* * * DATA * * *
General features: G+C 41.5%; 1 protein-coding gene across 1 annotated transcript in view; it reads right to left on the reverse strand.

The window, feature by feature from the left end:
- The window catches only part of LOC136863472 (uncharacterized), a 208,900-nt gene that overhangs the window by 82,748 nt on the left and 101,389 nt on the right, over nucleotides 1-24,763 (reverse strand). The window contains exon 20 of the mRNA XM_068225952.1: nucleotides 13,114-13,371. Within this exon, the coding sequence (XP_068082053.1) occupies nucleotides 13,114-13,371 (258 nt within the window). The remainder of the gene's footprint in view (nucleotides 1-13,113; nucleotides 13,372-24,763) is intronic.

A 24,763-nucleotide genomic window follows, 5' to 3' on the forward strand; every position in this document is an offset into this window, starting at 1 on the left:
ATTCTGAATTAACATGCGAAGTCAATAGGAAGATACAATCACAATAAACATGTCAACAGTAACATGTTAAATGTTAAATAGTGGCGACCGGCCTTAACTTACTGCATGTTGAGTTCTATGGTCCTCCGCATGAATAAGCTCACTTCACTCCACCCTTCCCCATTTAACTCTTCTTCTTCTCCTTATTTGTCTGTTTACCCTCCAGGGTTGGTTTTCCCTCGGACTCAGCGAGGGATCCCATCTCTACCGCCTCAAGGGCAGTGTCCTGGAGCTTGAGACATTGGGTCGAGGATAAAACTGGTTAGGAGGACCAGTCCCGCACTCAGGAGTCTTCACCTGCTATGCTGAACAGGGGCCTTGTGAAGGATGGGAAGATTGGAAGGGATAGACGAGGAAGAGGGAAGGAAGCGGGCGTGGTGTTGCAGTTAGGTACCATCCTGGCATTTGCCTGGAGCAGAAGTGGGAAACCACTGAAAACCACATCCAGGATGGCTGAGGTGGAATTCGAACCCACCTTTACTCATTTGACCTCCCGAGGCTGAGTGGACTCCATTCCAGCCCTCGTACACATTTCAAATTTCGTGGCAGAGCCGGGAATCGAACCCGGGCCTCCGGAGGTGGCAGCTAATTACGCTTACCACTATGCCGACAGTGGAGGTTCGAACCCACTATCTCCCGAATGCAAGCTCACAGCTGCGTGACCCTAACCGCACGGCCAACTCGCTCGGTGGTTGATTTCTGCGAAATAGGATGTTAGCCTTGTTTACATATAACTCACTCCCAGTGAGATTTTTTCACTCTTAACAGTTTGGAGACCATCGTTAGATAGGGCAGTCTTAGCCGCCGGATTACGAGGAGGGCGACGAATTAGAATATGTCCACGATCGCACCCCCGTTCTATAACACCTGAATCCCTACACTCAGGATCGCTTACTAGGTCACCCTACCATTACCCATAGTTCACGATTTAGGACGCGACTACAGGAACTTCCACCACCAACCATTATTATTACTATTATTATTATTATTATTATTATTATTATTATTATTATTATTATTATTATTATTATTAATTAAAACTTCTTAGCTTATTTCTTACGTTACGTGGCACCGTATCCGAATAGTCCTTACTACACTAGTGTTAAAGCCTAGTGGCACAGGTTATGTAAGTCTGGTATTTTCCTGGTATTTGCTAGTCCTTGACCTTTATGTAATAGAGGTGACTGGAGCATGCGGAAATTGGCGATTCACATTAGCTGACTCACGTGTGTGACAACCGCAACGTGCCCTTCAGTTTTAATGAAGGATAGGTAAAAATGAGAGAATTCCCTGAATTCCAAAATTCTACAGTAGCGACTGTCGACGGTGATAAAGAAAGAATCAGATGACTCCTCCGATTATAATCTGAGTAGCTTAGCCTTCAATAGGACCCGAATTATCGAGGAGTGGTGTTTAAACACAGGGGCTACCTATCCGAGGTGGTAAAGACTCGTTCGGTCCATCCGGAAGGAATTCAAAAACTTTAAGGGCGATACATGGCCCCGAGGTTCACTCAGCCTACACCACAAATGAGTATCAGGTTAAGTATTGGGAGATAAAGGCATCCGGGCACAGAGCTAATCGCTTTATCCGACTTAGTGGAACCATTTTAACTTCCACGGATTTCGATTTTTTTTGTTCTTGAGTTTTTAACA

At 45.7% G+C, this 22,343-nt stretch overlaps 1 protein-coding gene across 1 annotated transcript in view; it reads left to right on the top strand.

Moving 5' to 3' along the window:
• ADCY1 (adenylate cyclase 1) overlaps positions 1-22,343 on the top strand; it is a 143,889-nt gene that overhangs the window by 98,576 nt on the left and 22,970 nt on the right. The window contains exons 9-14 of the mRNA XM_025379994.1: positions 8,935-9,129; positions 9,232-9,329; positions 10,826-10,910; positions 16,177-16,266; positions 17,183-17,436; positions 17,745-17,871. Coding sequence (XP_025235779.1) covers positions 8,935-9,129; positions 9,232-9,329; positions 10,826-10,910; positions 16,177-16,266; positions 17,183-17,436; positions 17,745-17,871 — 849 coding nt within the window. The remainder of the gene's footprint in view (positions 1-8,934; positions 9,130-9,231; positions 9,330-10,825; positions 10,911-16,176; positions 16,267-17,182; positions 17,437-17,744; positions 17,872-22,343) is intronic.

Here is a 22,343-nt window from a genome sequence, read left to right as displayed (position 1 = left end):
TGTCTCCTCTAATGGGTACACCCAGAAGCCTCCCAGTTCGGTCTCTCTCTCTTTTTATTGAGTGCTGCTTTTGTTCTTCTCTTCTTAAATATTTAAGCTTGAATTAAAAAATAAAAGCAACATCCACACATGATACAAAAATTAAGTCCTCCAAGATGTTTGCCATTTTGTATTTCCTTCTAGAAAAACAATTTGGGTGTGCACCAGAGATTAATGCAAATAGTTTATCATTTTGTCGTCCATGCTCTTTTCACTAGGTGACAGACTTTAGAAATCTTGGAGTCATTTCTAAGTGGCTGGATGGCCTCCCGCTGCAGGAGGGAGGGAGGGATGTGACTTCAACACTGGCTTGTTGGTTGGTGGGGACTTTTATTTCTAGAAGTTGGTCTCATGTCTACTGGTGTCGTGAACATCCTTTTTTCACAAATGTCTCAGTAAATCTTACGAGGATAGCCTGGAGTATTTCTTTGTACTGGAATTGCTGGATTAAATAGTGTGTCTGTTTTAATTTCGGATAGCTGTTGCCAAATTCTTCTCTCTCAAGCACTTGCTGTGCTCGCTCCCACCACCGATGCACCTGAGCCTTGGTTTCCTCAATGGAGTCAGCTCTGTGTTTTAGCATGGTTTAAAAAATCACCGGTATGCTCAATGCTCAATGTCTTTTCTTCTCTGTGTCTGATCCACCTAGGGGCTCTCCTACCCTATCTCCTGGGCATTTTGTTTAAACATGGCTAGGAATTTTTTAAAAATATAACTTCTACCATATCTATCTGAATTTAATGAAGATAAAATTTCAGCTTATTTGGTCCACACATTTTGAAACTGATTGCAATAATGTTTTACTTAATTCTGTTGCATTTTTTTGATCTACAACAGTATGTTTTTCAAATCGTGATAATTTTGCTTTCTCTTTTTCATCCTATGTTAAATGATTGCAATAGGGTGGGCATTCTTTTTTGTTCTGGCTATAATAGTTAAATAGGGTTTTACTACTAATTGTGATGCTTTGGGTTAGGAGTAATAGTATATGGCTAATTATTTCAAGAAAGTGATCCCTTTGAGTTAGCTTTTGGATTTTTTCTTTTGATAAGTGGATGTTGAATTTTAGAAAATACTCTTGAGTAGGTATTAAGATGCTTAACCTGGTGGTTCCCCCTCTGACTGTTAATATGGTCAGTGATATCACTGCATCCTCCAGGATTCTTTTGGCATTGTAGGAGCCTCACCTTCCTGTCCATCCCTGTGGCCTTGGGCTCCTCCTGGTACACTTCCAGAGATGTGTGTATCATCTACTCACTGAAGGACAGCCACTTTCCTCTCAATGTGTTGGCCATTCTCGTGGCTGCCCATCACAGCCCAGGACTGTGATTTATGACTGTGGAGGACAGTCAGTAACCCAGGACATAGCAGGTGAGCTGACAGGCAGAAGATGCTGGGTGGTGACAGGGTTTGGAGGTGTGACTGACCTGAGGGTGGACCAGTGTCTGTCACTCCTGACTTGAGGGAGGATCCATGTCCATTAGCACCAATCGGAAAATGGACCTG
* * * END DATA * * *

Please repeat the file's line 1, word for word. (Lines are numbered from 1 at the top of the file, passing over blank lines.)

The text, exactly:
General features: G+C 41.5%; 1 protein-coding gene across 1 annotated transcript in view; it reads right to left on the reverse strand.